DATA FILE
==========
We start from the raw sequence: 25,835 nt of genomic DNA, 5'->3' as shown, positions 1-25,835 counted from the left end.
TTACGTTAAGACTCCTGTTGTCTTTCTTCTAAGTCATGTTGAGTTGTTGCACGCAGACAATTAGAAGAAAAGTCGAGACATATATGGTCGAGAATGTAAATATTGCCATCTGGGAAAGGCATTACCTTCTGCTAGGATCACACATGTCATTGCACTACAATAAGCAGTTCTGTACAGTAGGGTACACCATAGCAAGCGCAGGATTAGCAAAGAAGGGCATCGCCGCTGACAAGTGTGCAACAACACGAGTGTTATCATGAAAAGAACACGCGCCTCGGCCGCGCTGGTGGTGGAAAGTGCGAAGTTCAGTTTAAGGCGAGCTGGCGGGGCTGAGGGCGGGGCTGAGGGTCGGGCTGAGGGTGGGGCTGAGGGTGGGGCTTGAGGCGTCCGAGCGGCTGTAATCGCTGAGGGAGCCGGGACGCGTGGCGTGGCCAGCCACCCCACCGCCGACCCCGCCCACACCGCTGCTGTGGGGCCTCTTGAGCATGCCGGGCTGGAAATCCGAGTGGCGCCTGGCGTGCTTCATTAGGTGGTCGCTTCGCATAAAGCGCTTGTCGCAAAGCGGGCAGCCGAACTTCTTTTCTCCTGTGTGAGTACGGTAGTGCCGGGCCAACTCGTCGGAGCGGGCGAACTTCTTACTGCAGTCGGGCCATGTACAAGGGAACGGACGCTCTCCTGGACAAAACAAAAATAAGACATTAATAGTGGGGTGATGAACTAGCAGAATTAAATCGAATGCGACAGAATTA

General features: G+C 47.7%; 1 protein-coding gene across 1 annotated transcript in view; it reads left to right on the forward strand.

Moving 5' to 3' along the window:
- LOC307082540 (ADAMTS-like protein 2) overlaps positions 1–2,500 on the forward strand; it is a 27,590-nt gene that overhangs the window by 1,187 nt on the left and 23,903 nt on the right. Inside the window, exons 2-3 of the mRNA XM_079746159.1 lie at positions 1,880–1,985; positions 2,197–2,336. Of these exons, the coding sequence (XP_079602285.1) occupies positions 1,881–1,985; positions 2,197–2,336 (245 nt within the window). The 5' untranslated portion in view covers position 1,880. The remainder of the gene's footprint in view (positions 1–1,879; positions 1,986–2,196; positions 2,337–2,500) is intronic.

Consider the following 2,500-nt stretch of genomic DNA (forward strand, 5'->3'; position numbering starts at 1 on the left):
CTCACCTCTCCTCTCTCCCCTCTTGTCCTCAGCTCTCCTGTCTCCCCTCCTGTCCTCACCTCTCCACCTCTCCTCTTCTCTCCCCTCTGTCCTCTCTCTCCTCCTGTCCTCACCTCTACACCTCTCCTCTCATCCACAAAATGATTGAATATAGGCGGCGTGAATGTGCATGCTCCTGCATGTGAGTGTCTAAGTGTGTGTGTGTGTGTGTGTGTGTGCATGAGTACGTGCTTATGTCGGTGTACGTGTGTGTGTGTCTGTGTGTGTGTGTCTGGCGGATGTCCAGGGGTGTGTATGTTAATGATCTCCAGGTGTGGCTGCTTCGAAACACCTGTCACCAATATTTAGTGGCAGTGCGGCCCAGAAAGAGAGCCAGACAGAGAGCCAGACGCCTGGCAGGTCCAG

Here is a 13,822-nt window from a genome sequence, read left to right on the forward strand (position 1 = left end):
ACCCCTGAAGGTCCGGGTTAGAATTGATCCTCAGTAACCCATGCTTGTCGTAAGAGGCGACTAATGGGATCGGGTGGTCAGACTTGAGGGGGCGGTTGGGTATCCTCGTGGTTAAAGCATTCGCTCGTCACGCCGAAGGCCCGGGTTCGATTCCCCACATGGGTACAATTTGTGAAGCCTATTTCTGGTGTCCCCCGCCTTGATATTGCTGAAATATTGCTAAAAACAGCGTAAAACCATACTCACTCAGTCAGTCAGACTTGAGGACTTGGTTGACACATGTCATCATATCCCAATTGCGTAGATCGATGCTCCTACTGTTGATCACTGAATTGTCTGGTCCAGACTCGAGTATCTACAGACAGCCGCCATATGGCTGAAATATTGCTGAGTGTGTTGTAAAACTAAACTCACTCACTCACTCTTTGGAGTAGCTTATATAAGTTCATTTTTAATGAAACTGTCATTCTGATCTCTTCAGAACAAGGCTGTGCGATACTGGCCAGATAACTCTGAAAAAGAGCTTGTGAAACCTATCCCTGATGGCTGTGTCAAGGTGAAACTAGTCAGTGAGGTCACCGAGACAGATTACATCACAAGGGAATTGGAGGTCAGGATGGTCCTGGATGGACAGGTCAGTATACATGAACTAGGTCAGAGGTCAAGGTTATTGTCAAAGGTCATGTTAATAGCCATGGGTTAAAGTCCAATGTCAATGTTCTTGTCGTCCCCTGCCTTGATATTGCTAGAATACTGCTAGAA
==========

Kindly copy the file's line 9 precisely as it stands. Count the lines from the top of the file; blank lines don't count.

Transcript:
ACCCCTGAAGGTCCGGGTTAGAATTGATCCTCAGTAACCCATGCTTGTCGTAAGAGGCGACTAATGGGATCGGGTGGTCAGACTTGAGGGGGCGGTTGGGTATCCTCGTGGTTAAAGCATTCGCTCGTCACGCCGAAGGCCCGGGTTCGATTCCCCACATGGGTACAATTTGTGAAGCCTATTTCTGGTGTCCCCCGCCTTGATATTGCTGAAATATTGCTAAAAACAGCGTAAAACCATACTCACTCAGTCAGTCAGACTTGAGGACTTGGTTGACACATGTCATCATATCCCAATTGCGTAGATCGATGCTCCTACTGTTGATCACTGAATTGTCTGGTCCAGACTCGAGTATCTACAGACAGCCGCCATATGGCTGAAATATTGCTGAGTGTGTTGTAAAACTAAACTCACTCACTCACTCTTTGGAGTAGCTTATATAAGTTCATTTTTAATGAAACTGTCATTCTGATCTCTTCAGAACAAGGCTGTGCGATACTGGCCAGATAACTCTGAAAAAGAGCTTGTGAAACCTATCCCTGATGGCTGTGTCAAGGTGAAACTAGTCAGTGAGGTCACCGAGACAGATTACATCACAAGGGAATTGGAGGTCAGGATGGTCCTGGATGGACAGGTCAGTATACATGAACTAGGTCAGAGGTCAAGGTTATTGTCAAAGGTCATGTTAATAGCCATGGGTTAAAGTCCAATGTCAATGTTCTTGTCGTCCCCTGCCTTGATATTGCTAGAATACTGCTAGAA